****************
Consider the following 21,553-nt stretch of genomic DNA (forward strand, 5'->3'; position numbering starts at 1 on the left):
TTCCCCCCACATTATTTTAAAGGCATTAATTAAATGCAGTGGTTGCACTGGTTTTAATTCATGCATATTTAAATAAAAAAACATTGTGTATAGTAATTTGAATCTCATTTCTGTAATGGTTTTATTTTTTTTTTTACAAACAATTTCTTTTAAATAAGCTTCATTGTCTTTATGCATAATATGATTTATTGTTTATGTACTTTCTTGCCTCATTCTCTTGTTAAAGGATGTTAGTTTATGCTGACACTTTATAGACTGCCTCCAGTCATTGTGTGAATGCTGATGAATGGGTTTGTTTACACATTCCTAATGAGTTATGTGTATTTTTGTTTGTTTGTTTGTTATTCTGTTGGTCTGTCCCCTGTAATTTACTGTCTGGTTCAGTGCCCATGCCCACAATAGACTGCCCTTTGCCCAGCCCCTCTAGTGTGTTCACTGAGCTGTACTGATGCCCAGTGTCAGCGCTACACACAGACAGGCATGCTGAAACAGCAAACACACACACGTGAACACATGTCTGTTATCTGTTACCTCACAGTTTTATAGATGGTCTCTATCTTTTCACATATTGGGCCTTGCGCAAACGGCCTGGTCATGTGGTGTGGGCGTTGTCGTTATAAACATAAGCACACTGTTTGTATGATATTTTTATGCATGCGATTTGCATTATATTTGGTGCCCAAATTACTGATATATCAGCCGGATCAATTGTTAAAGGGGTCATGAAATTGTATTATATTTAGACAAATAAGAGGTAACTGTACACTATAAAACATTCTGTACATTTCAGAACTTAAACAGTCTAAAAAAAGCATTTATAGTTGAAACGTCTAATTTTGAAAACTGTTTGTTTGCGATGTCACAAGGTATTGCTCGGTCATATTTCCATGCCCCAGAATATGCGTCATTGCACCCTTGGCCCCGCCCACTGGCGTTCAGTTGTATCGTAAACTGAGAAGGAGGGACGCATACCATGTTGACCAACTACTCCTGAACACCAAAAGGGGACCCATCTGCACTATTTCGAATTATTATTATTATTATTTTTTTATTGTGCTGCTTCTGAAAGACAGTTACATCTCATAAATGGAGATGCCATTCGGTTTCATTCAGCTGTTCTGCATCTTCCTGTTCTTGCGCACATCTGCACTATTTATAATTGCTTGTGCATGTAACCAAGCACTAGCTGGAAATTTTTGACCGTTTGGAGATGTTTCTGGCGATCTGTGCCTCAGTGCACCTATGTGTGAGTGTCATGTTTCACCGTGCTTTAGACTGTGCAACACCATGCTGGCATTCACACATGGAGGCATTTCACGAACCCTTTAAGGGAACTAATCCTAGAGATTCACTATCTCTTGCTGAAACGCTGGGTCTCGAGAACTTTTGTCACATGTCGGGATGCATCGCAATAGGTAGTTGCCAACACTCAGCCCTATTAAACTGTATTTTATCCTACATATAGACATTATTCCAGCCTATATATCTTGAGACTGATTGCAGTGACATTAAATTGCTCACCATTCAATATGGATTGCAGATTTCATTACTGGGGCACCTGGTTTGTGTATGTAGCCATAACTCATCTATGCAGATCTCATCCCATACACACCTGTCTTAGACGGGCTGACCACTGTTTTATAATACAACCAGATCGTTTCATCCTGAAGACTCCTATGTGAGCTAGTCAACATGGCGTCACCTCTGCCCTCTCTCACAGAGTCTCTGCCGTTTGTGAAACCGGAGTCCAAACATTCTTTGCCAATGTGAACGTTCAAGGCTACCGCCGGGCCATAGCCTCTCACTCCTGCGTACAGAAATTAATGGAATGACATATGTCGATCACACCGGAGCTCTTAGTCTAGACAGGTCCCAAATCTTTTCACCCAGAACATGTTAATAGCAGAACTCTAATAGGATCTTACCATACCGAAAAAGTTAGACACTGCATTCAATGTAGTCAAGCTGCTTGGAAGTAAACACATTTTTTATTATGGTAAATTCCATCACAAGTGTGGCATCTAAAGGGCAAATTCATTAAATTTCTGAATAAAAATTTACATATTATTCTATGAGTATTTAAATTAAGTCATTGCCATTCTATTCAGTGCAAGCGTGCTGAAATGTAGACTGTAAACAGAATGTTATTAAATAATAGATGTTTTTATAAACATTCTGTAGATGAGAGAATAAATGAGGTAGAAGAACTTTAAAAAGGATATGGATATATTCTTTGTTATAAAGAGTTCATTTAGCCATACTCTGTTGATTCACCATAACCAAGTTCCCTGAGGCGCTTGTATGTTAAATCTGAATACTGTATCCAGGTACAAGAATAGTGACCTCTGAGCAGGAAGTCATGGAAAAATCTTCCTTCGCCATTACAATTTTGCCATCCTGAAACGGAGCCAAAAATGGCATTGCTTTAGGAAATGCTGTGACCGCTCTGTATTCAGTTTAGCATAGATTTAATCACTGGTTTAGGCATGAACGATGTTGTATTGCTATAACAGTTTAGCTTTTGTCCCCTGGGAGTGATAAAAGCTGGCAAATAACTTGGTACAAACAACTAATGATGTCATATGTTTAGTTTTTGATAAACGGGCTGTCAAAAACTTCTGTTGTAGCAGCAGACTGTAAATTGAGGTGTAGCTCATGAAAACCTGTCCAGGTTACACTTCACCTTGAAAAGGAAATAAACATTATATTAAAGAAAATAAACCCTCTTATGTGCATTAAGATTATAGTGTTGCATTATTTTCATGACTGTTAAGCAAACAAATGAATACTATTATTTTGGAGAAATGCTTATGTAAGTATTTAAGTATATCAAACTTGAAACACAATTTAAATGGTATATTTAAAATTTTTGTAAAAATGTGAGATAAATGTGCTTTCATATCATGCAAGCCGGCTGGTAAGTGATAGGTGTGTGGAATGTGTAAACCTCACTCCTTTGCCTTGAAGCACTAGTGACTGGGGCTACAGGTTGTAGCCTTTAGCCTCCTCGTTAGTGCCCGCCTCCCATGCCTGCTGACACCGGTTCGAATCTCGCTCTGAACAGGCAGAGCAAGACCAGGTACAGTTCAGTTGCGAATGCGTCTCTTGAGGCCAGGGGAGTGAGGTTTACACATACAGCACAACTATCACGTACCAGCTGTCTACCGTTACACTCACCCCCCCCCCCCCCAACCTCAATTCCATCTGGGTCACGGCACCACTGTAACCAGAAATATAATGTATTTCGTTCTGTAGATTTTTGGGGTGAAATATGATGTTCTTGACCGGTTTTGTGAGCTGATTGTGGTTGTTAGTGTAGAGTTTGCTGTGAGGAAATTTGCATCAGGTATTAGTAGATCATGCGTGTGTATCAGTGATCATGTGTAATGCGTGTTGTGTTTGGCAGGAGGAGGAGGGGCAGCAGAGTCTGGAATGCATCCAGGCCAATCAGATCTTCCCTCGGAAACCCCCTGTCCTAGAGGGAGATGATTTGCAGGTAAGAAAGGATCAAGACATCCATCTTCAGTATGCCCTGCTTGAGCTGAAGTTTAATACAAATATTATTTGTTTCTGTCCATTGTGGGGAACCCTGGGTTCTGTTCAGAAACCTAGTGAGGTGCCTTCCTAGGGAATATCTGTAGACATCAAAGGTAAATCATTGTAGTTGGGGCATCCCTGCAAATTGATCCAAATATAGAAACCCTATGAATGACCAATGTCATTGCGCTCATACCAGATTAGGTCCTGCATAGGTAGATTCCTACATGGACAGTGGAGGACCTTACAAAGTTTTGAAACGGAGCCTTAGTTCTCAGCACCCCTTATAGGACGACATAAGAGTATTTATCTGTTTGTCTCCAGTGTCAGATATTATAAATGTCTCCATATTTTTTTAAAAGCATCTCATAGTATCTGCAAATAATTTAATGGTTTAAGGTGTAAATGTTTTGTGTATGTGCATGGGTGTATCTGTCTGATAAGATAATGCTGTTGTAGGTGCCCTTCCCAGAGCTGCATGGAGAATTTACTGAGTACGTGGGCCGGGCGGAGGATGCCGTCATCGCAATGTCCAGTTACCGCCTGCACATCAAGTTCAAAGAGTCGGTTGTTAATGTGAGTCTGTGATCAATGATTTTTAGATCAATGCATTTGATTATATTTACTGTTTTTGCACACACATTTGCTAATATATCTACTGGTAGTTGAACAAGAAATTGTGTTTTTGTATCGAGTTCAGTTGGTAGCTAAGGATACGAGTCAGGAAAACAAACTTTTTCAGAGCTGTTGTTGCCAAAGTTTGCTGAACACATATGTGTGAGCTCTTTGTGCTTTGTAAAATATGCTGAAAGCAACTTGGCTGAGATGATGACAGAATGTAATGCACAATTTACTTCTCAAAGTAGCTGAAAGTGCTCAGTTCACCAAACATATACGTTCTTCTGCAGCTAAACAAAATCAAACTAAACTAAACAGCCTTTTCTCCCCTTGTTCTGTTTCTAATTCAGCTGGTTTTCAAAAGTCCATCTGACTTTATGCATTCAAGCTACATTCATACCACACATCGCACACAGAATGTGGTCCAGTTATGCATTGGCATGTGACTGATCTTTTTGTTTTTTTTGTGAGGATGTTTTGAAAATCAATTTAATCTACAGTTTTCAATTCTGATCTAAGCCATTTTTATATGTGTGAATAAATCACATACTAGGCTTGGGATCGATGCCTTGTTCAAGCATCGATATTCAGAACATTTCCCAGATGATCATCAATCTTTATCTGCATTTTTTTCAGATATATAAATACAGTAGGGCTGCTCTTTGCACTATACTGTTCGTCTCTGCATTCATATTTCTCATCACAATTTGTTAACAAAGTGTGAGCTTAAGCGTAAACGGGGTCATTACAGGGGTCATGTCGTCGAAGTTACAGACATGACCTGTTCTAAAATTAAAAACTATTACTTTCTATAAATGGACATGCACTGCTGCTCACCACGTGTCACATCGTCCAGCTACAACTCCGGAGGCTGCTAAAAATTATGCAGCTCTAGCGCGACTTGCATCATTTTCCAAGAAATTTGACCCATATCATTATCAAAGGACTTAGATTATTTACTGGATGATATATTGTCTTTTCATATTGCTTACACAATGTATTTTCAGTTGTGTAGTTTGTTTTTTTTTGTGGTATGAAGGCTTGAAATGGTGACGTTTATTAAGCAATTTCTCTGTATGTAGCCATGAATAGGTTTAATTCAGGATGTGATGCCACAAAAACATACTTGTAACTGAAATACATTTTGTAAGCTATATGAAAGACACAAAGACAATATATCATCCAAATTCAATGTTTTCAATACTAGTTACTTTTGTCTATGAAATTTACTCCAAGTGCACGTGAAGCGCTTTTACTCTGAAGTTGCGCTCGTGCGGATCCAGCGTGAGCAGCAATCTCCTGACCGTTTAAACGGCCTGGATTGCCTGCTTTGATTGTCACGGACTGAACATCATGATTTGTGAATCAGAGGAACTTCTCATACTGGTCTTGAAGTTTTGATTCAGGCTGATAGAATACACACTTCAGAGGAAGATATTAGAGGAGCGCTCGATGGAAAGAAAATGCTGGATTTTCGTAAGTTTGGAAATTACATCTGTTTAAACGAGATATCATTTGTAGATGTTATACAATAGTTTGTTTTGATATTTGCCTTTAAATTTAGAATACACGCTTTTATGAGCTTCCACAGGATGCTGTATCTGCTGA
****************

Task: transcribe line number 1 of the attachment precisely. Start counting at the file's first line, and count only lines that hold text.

Consider the following 21,553-nt stretch of genomic DNA (forward strand, 5'->3'; position numbering starts at 1 on the left):